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Biodiversity Blog

 

BACKYARD BIODIVERSITY: Jumping Spiders

Habronattus pyrrithrix male web
 Habronattus pyrrithrix male (Photo: Ian M. Wright)

Jumping spiders make up the largest family of spiders. Constituting the family Salticidae, this family contains over 600 described genera and over 6000 described species as of 2019. With a family this big, this means jumping spiders show a lot of diversity, and live just about everywhere with the exception of polar regions.

These spiders earn their name because of their agility in jumping. When they're ready to jump, the spiders elicit a change in what is called “hemolymph pressure,” basically their equivalent of blood pressure. They do this by contracting muscles in the upper region of their bodies, forcing blood to their legs, causing their legs to extend rapidly. This sudden extension of their legs is what propels them. They also can spin a line of silk as they jump which acts as something of a dragline. A 2013 paper published in the Royal Society journal Interface looked at the differences between a jumping spider that does create a silk dragline and one that doesn’t. You can see difference in how they land in this video: (https://www.youtube.com/watch?time_continue=37&v=NiotoNfcq9g&feature=emb_title)

Jumping spider tx poster Wright web
 Chart courtesy Ian M. Wright. View larger version here.

Their eye pattern is the clearest single identifying characteristic. They have four pairs of eyes. The front four are the ones that help most with species identification. There are three secondary pairs that are fixed and a principal pair that can move. Among arthropods, these spiders have some of the best vision. Their vision system is quite sophisticated, allowing them to see a great amount of detail.

These spiders also can “hear” quite well, but not through ears like we have. They hear through sensory hairs on their bodies that send signals to their brains. They can sense vibrations from ten feet away, which is quite a distance for a tiny insect.

Jumping spiders do not build webs to catch their meals, but jump on their prey, usually small insects, and inject them with venom. Their venom poses no threat to humans! Jumping spiders learn from encounters with prey, so that their hunting skills grow as they age.

Juvenile jumping spiders are difficult to identify. This is because their colors and secondary sex characteristics are not yet developed.

What are some species you can spot here in Central Texas? The handy chart above shows quite a few, and here are some interesting details about some of the genera.

Habronattus are a genus of ground-dwelling jumping spiders, sometimes called “paradise spiders.” They get their common name from the fact that the female is rather plain looking compared to the very showy male, much like the Birds of Paradise.

Phidippus are the US’s largest jumping spiders and include the most recognized species. In Central Texas, Phidippus arizonensis are one of the most common jumping spiders and are probably the most common Phidippus in the area.

Salticus are usually marked with a white and black pattern, which has earned them the nickname of “zebra spiders.”

Sarinda and Peckhamia are genera of ant-mimicking jumping spiders. In general, spiders are actually the most common ant mimics. This is called myrmecomorphy. They do this for a number of reasons, from needing to deter predators that don’t like ants, to needing to deceive other ants into thinking it is one of them. Take a look at a Peckhamia here (https://www.youtube.com/watch?time_continue=25&v=2Pgs_-Lckno&feature=emb_title)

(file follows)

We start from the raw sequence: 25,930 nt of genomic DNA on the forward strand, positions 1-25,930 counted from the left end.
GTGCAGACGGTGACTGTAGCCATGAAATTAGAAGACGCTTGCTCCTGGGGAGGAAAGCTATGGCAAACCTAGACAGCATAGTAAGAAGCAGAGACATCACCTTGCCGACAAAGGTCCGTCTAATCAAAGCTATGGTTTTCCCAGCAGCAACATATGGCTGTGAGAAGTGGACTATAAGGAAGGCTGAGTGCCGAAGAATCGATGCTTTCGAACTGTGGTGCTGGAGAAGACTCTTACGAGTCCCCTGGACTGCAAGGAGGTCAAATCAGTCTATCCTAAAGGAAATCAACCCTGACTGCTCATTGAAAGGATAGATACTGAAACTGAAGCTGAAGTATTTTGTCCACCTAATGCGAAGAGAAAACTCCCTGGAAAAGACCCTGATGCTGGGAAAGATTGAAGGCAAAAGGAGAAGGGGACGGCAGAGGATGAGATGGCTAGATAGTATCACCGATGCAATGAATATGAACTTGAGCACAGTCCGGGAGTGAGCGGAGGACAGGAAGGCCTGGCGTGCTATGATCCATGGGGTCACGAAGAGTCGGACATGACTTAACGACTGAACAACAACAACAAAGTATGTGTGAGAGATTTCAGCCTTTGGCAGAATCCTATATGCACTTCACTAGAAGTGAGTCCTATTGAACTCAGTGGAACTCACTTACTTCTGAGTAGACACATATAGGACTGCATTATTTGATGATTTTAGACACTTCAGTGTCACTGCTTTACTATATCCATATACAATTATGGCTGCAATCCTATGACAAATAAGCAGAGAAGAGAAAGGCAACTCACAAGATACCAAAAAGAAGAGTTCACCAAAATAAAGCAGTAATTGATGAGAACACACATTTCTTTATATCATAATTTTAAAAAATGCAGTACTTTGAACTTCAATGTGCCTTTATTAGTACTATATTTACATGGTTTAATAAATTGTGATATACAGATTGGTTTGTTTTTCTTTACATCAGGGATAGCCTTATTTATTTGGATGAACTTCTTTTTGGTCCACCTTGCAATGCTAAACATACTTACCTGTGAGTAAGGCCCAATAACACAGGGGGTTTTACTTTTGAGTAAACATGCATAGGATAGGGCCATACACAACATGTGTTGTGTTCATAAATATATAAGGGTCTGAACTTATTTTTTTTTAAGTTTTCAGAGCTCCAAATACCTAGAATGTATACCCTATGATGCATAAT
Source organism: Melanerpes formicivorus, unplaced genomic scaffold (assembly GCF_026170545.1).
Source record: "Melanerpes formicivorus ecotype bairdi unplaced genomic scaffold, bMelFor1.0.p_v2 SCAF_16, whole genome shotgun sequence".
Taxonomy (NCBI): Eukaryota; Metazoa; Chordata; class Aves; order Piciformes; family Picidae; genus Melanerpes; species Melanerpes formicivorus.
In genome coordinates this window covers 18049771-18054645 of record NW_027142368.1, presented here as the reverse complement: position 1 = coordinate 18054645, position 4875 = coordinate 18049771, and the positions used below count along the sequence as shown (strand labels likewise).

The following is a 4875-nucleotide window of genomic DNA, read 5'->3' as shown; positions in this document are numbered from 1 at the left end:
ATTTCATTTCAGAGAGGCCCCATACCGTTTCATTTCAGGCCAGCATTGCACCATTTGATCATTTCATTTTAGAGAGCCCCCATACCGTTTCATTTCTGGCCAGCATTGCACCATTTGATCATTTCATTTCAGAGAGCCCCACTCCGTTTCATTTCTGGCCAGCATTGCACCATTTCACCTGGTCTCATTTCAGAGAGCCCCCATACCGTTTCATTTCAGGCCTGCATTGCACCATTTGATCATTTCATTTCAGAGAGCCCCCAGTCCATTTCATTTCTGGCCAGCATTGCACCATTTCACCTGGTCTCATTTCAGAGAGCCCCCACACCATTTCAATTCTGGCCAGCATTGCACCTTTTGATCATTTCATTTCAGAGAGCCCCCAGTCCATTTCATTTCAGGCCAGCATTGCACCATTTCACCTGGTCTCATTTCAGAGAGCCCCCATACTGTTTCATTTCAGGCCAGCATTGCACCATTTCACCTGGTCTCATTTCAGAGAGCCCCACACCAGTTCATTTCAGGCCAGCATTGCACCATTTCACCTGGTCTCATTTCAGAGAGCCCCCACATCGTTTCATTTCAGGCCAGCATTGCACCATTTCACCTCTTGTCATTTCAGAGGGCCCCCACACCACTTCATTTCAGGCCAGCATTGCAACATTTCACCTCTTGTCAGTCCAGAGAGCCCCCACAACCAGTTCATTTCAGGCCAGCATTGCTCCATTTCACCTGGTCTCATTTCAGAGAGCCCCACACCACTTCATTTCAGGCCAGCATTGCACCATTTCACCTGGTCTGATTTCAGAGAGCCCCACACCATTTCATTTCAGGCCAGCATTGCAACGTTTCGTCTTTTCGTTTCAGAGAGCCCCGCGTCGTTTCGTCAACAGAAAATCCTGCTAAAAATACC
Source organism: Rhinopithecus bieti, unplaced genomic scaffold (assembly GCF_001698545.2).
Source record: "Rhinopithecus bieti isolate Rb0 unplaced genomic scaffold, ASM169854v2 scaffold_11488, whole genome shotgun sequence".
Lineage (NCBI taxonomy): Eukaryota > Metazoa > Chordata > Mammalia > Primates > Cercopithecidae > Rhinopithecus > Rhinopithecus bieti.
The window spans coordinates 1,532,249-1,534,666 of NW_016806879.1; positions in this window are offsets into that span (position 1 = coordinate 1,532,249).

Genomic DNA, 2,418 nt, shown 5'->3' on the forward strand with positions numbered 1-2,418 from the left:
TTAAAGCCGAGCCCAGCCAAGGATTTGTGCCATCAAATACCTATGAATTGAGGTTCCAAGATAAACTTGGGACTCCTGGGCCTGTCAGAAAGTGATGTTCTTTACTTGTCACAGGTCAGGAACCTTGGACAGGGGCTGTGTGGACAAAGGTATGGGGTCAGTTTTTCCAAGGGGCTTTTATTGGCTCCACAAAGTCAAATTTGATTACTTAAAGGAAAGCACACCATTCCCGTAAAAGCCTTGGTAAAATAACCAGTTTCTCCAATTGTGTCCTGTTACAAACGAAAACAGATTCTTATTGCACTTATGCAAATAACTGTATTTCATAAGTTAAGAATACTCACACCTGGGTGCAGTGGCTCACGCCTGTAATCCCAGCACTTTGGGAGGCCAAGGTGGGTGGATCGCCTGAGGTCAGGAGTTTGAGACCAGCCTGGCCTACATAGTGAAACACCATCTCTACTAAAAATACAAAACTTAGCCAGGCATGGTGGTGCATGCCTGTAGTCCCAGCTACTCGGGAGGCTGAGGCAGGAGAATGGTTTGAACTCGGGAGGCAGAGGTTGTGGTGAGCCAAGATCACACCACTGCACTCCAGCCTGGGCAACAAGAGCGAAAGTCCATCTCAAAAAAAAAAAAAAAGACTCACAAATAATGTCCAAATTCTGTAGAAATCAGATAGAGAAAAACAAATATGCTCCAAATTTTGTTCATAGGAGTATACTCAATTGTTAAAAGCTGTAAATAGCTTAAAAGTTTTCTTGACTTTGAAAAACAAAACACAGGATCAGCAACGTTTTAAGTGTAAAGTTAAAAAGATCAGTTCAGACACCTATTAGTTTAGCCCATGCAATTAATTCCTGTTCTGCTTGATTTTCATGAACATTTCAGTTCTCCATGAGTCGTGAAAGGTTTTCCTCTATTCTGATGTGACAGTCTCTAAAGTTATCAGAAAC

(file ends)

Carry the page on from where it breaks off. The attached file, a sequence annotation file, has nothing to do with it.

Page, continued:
Marpissa This genus is well-known for having short bodies and a large set of eyes. They build web tents where they will wait for prey to pass. They will then stalk their prey and jump on it when close enough. They are also known to steal prey from webs of spiders as well.

Special thanks to Ian M. Wright, Research Associate at the University of California - Riverside, for his assistance with this article. You can follow him on Twitter (@ianmwright86) as well as Instagram (handles ianmwright86 and tinyspheres). To see more of his insect photography, visit this link.

 

DID YOU KNOW

Males dance and “sing” for the females during courtship, the song consisting of clicks, ground tapping, and buzzing. That male better impress the female, because sometimes if she’s not into him, she will eat him.

Researchers often study jumping spiders’ jumps as a way to improve the jumping abilities of robots. In fact, researchers at the University of Manchester trained a regal jumping spider to leap on command in order to study her jumps. This spider was named “Kim.” Check out video footage of her jumps here.

SOURCES

Chen Yung-Kang, Liao Chen-Pan, Tsai Feng-Yueh and Chi Kai-Jung. “More than a safety line: jump stabilizing silk of salticids.” J.R. Soc. Interface. 10: 20130572 (accessed online: https://royalsocietypublishing.org/doi/full/10.1098/rsif.2013.0572)

Habronattus jumping spiders,” Featured Creatures, Entomology & Nematology, University of Florida (accessed online: http://entnemdept.ufl.edu/creatures/MISC/Habronattus_jumping_spiders.htm)

Kirkpatrick, Noel. “10 Wild and Crazy Facts About Jumping Spiders” Treehugger, May 5, 2020 (https://www.treehugger.com/jumping-spider-facts-4864103)

Price, Michael. “WILD ABOUT TEXAS: Bold jumping spider has an almost humanoid look.” Odessa American, October 8, 2011.

Sana, Suri. “Spiders Disguise Themselves as Ants to Hide and Hunt Their Prey.” IFL Science. (accessed online: https://www.iflscience.com/plants-and-animals/spiders-disguise-themselves-ants-hide-and-hunt-their-prey/)

Thompson, Gina. “Marpissa formosa” Animal Diversity Web, University of Michigan, Museum of Zoology (accessed online: https://animaldiversity.org/accounts/Marpissa_formosa/)

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